York St John University - Research for Occupation and Mental Health
 

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The Bridge                                                      Issue 30

Bridging the gap between research and practice

This edition introduces the Research programme for Arts and Creativity. The aim of this research programme is to bring together and establish collaborations between researchers, practitioners and service users interested in the relationship between arts, creativity and mental health.
   

Hilary WilliamsWelcome to this edition of the Bridge which is focussing on Occupation and Boredom and has been edited by Hilary Williams who is a co-lead of the Occupation mental health and boredom research programme for RCOMH.

   
No Health without Mental Health

Genevieve Smyth

Genevieve Smyth, Professional Affairs Officer for Mental Health and Learning Disabilities, College of Occupational Therapists, comments on the research implications of the recently published mental health strategy for England.

Read Genevieve's comments» 

 

   
The psychological and social needs of patients - beyond boredom 

The recently published report by the British Medical Association recommends a therapeutic healthcare environment and a range of activities are important factors in supporting the psychological and social needs of patients. It notes that much of the evidence so far in attending to peoples psychological and social needs has developed in the fields of mental health and paediatric care and that service provision should extend beyond the elimination of boredom and form part of holistic practice.   The research that RCOMH coordinates through this programme may provide additional evidence in this field in the future.

To download a copy of this publication click here:

   
STOP PRESS****STOP PRESS****STOP PRESS

Interested in networking with mental health PhD Students?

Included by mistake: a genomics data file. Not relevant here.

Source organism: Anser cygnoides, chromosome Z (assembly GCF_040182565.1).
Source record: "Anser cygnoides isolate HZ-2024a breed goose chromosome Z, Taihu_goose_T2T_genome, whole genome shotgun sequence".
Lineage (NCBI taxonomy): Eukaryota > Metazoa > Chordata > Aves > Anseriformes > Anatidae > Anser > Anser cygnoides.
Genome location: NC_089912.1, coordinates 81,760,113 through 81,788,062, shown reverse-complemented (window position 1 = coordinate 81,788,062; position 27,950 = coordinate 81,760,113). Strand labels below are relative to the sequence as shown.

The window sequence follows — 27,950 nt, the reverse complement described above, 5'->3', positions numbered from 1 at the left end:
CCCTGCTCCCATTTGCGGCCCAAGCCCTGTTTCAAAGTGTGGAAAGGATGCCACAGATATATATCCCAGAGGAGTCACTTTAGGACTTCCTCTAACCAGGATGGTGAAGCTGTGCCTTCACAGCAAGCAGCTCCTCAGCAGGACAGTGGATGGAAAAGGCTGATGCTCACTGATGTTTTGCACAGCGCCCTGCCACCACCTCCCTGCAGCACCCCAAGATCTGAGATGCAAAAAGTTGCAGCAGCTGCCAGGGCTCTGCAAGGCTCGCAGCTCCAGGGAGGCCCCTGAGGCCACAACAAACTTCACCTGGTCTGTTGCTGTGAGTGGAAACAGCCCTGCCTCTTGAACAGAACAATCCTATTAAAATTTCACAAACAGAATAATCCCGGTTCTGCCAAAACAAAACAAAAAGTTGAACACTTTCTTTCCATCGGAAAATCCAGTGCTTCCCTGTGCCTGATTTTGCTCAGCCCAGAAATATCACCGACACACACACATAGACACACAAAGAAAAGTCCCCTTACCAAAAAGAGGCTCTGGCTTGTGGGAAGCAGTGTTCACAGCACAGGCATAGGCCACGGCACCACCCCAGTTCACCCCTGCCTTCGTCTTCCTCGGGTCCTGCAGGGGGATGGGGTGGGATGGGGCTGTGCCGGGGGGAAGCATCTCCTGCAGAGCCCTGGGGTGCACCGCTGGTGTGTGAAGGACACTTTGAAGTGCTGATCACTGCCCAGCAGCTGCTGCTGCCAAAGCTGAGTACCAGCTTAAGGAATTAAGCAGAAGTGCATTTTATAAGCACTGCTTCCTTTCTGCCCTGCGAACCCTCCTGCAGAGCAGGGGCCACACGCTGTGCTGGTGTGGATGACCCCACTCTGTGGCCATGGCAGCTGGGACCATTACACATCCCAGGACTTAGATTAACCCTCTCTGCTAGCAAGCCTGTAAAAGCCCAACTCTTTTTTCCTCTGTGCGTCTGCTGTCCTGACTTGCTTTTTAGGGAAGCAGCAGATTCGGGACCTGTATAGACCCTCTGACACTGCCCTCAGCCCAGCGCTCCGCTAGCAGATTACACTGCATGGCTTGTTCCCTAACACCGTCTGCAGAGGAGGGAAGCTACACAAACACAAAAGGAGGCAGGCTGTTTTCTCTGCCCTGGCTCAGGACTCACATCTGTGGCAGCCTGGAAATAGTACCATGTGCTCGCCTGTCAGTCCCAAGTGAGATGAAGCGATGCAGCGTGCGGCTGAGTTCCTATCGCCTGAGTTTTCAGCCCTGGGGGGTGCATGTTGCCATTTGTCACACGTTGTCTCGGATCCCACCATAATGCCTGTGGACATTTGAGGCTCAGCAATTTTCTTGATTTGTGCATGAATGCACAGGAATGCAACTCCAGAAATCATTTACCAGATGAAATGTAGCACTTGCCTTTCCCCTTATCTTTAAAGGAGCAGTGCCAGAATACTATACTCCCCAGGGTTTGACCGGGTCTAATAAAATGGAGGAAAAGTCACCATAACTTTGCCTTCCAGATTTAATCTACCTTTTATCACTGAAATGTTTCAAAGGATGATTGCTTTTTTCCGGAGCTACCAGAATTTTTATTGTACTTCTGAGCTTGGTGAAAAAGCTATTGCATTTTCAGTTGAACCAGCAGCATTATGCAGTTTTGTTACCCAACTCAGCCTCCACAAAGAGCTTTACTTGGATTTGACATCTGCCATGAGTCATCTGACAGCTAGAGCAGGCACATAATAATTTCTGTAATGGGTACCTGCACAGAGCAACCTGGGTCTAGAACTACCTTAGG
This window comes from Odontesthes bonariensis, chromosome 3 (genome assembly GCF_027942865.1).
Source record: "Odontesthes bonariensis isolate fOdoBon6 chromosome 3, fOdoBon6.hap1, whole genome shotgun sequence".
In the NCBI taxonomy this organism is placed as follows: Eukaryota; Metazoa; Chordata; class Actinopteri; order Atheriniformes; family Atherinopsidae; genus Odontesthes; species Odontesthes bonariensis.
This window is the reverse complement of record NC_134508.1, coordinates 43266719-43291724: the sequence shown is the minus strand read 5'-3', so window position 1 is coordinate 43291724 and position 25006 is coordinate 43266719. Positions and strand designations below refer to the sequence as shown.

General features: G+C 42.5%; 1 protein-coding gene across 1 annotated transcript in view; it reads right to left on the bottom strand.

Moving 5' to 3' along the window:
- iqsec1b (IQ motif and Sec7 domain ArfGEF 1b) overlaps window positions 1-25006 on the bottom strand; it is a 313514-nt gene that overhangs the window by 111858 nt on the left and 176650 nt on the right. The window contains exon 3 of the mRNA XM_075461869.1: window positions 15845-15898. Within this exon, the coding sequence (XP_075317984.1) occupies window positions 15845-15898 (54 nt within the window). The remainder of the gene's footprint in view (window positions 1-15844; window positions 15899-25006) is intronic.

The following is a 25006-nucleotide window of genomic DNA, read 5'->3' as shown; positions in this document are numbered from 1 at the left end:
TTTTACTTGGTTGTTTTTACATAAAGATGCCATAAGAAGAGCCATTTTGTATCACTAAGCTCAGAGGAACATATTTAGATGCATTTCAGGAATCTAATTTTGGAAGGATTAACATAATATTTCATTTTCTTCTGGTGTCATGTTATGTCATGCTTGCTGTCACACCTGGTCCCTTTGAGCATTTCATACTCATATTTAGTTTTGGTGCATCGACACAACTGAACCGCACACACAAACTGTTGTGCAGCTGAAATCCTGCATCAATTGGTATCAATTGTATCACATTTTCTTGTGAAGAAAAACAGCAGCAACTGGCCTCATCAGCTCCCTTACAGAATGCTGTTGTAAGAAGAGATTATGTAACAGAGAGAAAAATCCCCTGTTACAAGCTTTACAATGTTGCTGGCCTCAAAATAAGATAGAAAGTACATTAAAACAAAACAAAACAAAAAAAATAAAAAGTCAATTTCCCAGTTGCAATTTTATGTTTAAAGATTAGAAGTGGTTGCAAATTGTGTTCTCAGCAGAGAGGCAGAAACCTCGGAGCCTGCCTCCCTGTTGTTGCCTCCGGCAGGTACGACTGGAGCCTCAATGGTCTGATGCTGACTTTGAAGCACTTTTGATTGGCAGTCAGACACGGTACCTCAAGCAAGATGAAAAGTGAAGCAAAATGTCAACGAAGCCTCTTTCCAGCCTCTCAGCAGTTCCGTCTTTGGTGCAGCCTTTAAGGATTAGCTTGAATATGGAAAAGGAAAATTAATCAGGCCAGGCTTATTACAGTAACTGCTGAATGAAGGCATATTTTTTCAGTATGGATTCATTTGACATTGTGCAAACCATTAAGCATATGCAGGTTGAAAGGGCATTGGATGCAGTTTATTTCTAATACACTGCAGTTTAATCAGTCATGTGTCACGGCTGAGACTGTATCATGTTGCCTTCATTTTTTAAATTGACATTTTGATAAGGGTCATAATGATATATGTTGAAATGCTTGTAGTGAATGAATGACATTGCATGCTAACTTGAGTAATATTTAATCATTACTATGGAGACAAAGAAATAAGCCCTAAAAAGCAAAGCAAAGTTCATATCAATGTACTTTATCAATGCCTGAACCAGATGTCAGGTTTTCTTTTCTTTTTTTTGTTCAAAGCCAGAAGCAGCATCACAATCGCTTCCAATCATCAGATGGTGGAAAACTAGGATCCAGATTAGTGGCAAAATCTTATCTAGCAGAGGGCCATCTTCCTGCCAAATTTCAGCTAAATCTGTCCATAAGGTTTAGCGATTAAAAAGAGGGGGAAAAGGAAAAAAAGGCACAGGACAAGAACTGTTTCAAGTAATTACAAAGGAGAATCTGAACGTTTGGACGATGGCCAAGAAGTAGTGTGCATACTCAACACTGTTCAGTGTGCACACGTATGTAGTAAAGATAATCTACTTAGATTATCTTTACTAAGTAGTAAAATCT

Mark Birken‘My name is Mary Birken and I am a second year PhD student in Health Services Research at Institute of Psychiatry, Kings College. London. My study is focusing on developing and piloting an intervention for people with psychosis, to improve occupational performance following discharge from hospital. I would like to meet up with other PhD students/ researchers carrying out occupationally focused research with people with psychosis/ mental health. The aim would be to learn about other research going on in this area, and to share knowledge and information. If anyone is interested, please email me on Mary.birken@kcl.ac.uk

   
STOP PRESS****STOP PRESS****STOP PRESS

The popularity of boredom

The initial analysis of the scoping study to map research activity related to occupation and mental health (SIPPS project) has identified 133 people interested in being involved in RCOMH’s research programmes; their interest is spread across the programmes. However when asked which other research programmes they are interested in the most frequently selected programme was the occupation, mental health and boredom programme. This suggests that boredom is an issue which crosses the other research programmes. For this reason boredom has been chosen as the topic that will be used to develop RCOMH’s first international multi-centre research study - watch this space for more information!    

The SIPPS team

The SIPPS TEAM

   
STOP PRESS****STOP PRESS****STOP PRESS

See you in Philadelphia?

Two members of the RCOMH Steering group, Hilary Williams and Dr Wendy Bryant, will be attending the American Occupational Therapy Association 2011 Annual Conference & Expo in Philadelphia 14-17th April and would be keen to meet up with occupational therapists working mental health internationally.  Do look out for them if you are attending.  They will be wearing the following badges…

 

   
Spotlight on research

The Spotlight on Research in this issue of The Bridge considers an article which examines Boredom in the recovery journey of adult substance users with HIV/AIDS who attend a Day Treatment Program. It builds on the researcher’s previous work in the field of boredom and substance use, along with providing useful implications and challenges for the occupational therapy profession.

Detailed review of this article »

   
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